Gators Snap Up 2014 National Crown

Florida's Efficient Pitching & Big Swinging Offense Too Much for Alabama

By TSC Analyst/Contributor DANIEL URBAN 
OKLAHOMA CITY The Florida Gators are your 2014 NCAA national champion. The Gators capped off a highly successful 55-12 regular season with a historic 1st-ever national championship in softball.

The Gators are no stranger to Women's College World Series success: they earned NCAA runner-up honors in 2009 and 2011, but 2014 is the first time they will return to Gainsville with championship hardware.
This series featured two big-name teams from elite conferences with plenty of championship caliber players. The Florida Gators were led by senior pitcher Hannah Rogers. Rogers pitched the Gators to a national title appearance in 2011 but came up short to a talented Arizona State team.

The Alabama Crimson Tide was equally qualified to win it all.  For those of you out there with sharp memories, recall that the Tide won the NCAA title two years ago by defeating Keilani Ricketts and the Oklahoma Sooners. And Alabama still has their ace pitcher from the 2011 championship squad in Jaclyn Traina who excelled all season.
The stage was set for an epic clash, but Florida proved early that they were the superior team. This WCWS final was all Florida all the way. The Gators excelled both from the circle and from the plate and defeated a very good Alabama team.
It started with an electric performance from Florida ace Hannah Rogers in game #1. Rogers was not overpowering but she was devastatingly efficient.  In game #1 Rogers pitched all 7 innings, scattered only 4 hits, gave up 0 earned runs, 0 walks, and threw 3 strikeouts.

Rogers's shutout performance was emblematic of her starts all through the postseason. She threw very few strikeouts (while most elite softball pitchers throw dozens), but she prevented Alabama hitters from making solid contact and allowed her defense to generate outs.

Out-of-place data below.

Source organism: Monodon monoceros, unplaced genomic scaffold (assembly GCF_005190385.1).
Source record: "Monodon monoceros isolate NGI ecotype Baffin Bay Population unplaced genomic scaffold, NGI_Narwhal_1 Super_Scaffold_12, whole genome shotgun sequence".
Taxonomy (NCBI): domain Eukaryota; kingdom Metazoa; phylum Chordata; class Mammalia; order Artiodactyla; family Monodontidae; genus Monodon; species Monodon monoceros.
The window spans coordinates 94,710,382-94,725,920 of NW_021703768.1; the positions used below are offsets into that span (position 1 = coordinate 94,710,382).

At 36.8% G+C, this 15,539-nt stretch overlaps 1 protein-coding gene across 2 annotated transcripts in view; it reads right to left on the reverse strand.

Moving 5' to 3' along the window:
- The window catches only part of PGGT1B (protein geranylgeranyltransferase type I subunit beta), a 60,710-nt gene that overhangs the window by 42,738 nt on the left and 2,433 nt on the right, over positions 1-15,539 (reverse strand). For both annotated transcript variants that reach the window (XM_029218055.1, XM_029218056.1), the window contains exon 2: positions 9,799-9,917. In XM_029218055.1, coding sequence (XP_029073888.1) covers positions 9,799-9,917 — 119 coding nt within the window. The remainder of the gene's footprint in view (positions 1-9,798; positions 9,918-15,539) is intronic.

The Florida offense also did its job well, led by sophomore outfielder Kirsti Merritt and senior 3rd baseman Stephanie Toft.  In game #1 Toft led the team with 2 RBI and Merritt contributed an RBI double. The Gators ended up with 5 runs and defeated Alabama 5-0.
Game #2 was not as easy on the Gators. Florida elected to start junior pitcher Lauren Haegar in the circle to give Rogers some much needed rest and have her fresh for an if-needed game 3.

Haeger started slow and was replaced in the 4th inning after throwing 3 innings and allowing 5 hits, 2 earned runs and just 1 strikeout. Despite her mediocre performance she did leave the game with her team in the lead 4-2.

Haegar was replaced by freshman Delaney Gourley who did a great job preventing Alabama from mounting a comeback. In 2 innings of work Gourley allowed 0 hits, 0 earned runs and struck out 2.

With the Gators up 5-2 in the 6th inning the ball was given back to Hannah Rogers who pitched the final 2 decisive innings to secure the championship for Florida.
The Florida offense was again led by Stephanie Toft and Kirsti Merritt. Toft hit a solo home run in the first inning to set the tone, and Merritt hit a 3-run home run in the 2nd inning to give Florida a lead it never gave up.
Florida's efficient and effective pitching and its big swinging offense were the main stories of this year's WCWS, but an equally compelling story was the unexpectedly poor performance of Alabama pitcher Jaclyn Traina.

Traina led her team to a WCWS title just 2 years ago, and she has been on a tear leading up to the WCWS finale. But she fell apart versus Florida.

In game #1 Traina pitched 6 innings and allowed 8 hits and 4 earned runs.

But as bad as she was in game #1, she was worse in game #2; she was pulled after 1.1 innings after allowing 6 hits and 5 earned runs including the aforementioned home runs to Stephanie Toft and Kirsti Merritt.

I was expecting much more out of Traina, but for as much as Alabama relied on her to carry the team through to the WCWS, it seems likely she simply ran out of gas by the time the WCWS finale rolled around.
Congratulations to the 2014 national champion Florida Gators, a very classy team that worked hard to earn its first title and performed at its best when it counted the most. Good show! Read more.